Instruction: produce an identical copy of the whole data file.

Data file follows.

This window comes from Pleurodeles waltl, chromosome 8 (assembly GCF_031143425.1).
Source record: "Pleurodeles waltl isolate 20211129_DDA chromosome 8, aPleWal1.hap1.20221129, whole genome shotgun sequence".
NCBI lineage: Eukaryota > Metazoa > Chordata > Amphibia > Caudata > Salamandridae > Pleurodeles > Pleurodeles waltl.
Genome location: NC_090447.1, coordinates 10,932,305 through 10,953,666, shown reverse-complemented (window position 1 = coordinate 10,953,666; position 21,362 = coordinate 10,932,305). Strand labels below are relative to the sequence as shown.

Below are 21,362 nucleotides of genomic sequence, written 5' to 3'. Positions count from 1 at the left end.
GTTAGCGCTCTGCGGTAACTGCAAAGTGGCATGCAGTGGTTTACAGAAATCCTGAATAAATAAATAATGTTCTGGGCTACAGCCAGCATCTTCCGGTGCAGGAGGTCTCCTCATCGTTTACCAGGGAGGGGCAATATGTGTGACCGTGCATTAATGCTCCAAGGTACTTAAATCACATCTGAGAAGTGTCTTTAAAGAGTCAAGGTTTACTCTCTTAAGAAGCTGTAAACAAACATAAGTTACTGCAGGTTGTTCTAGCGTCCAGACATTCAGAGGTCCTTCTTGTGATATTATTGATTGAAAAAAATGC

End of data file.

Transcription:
This window comes from Pleurodeles waltl, chromosome 8 (assembly GCF_031143425.1).
Source record: "Pleurodeles waltl isolate 20211129_DDA chromosome 8, aPleWal1.hap1.20221129, whole genome shotgun sequence".
NCBI lineage: Eukaryota > Metazoa > Chordata > Amphibia > Caudata > Salamandridae > Pleurodeles > Pleurodeles waltl.
Genome location: NC_090447.1, coordinates 10,932,305 through 10,953,666, shown reverse-complemented (window position 1 = coordinate 10,953,666; position 21,362 = coordinate 10,932,305). Strand labels below are relative to the sequence as shown.

Below are 21,362 nucleotides of genomic sequence, written 5' to 3'. Positions count from 1 at the left end.
GTTAGCGCTCTGCGGTAACTGCAAAGTGGCATGCAGTGGTTTACAGAAATCCTGAATAAATAAATAATGTTCTGGGCTACAGCCAGCATCTTCCGGTGCAGGAGGTCTCCTCATCGTTTACCAGGGAGGGGCAATATGTGTGACCGTGCATTAATGCTCCAAGGTACTTAAATCACATCTGAGAAGTGTCTTTAAAGAGTCAAGGTTTACTCTCTTAAGAAGCTGTAAACAAACATAAGTTACTGCAGGTTGTTCTAGCGTCCAGACATTCAGAGGTCCTTCTTGTGATATTATTGATTGAAAAAAATGC